Confidence helps any career flourish and it’s even more critical in the legal profession. Can adjusting your body posture really return immediate results? Here’s the ‘final’ word.
Words are never final in science, but the recent controversy over whether research concluding “power posing” is an effective way to gain confidence fast seems settled enough to call it well worth a try.
The art of presentation is an integral aspect of the legal profession, regardless of your particular practice. Good presentation skills matter, whether you are providing direction and counsel to a client, wooing potential referral sources or influencing a judge or jury at trial. Essential to your presentation skills is the ability to project confidence and power to those you wish to influence. This goes for new and experienced practitioners alike. And it all begins with the way in which you view yourself. If you don’t believe in your abilities, then how can you persuade others to trust and respect you?
A social psychologist named Amy Cuddy revealed a solution at a TED conference in 2012, when she was a professor at Harvard Business School (she’s now a Harvard University Lecturer). Her talk — now with 43 million views — shares her research on how Your Body Language Shapes Who You Are. She explained how power posing can change not only how others perceive you, but also how you perceive yourself. She found that by embracing a high-power pose for two minutes, you can increase levels of testosterone by 20 percent and decrease levels of the stress-related hormone cortisol by 25 percent. With these physical changes transforming the how you think and feel about yourself, you can thereby project a more positive and confident image to others.
Concluding her talk, Cuddy described a challenging personal experience where she was convinced she would fail. Her college advisor told her to fake it until you make it. Amy says she used that approach through undergrad, graduate school and as a teacher until she forgot that she was faking it and actually became it. Her message is that power posing will feel like you’re faking confidence. But because your body position is a tool that creates confidence, “faking it” will help you become it.
But will it? When some researchers failed to replicate her results, most of the research community responded beyond questioning the validity of her results with uniquely harsh criticism. Her coauthor even abandoned any defense of their work. In 2017, The New York Times published a pretty fascinating story on why The Revolution Came for Amy Cuddy, revealing culture changes in academia that shaped the disproportionate backlash.
In April 2018, Forbes published more enthusiastic support of Cuddy’s work. In 2016, New York Magazine published Amy Cuddy’s overview on the state of the science on postural feedback (power posing) and some comments on civilized scientific discourse.
Power posing is worth trying. Next time you are gearing up to make a presentation, meet with a client or give an opening statement, take two minutes to “power pose” and see how it impacts you and your audience. As you learn about any new research, stay mindful of how you can use it. If there’s dubious causality but little risk and time commitment, you might stand to gain even if it’s just from the placebo effect. In the unlikely event that power poses make you feel less confident or any other negative emotion — which was never an actual claim opposing Cuddy’s research — it makes sense to find other options instead.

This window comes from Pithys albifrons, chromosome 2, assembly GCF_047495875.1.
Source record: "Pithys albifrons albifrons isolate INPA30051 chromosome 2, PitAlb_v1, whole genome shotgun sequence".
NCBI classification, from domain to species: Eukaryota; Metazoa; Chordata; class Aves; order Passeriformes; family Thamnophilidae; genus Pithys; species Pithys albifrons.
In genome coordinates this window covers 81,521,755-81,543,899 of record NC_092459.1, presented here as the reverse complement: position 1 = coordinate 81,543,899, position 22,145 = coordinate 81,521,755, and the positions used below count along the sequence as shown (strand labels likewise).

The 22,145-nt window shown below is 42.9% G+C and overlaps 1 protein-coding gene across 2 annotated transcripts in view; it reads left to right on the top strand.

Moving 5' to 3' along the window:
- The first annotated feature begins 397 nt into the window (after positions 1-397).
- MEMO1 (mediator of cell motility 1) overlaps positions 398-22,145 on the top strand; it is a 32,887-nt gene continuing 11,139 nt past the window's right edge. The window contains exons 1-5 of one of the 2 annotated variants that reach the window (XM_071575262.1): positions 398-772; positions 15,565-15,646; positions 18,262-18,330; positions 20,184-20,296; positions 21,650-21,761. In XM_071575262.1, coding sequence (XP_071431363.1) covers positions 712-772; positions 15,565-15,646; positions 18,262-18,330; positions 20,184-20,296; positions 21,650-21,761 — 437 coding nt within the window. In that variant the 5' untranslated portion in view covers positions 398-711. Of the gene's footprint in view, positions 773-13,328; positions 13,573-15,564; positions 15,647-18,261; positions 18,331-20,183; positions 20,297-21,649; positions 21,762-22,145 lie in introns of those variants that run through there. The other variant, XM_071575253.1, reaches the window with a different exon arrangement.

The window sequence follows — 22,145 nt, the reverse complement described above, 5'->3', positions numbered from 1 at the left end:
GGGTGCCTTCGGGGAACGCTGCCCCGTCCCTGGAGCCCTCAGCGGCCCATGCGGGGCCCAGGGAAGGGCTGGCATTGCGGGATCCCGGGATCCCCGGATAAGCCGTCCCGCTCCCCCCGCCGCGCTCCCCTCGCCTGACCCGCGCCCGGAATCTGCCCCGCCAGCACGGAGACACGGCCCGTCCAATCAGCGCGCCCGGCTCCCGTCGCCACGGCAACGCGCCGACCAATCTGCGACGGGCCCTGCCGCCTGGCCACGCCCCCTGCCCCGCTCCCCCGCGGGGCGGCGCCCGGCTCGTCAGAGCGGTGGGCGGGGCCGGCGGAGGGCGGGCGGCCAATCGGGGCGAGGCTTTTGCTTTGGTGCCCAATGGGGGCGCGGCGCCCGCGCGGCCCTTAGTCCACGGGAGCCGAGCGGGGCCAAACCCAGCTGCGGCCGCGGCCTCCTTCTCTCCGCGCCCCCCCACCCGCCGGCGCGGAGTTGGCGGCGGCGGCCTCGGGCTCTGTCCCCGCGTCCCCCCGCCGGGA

Affirming your values is also worth trying. Don’t lie to yourself like Al Franken’s character tried in that old SNL sketch. Listen to Amy Cuddy explain how we can feel more powerful by taking time to remind ourselves what our values are and why we hold them.
If there are actual skills you need to develop to pursue your values but you don’t know where to start, find out How to Grow Strengths for the Right Career as a Lawyer, the first workbook of five in our Career Research & Development Series.
For deeper struggles with confidence, lawyers and law students in Massachusetts can talk confidentially to an LCL clinician for free. Just call (617) 482-9600 and ask to set up a call or meeting in Boston.
To wrap up, we got some further insight from Dr. Shawn Healy, a psychologist at LCL, below.
Most people at some point in their lives experience what is known as the Imposter Syndrome. This is when a person feels like he/she is a fake or significantly inadequate as compared to those around him/her. We often judge others by what they show us (usually the best image they can muster), while we judge ourselves based on all the positive and negative information we have on ourselves. This can result in an overly positive view of others’ competence and an overly negative view of our own abilities. Practicing a “power pose” should involve very little risk, and can help quickly boost your confidence.
To sustain your confidence boost, I recommend this surprisingly effective technique: Try to avoid judging others. Replace judgment with the view that everyone else is “a person with doubts and flaws, and tries the best they can, just like me”. It might not feel easy for awhile, but each time you resist judging someone else, your brain moves further from concerns about when and how others are judging you.
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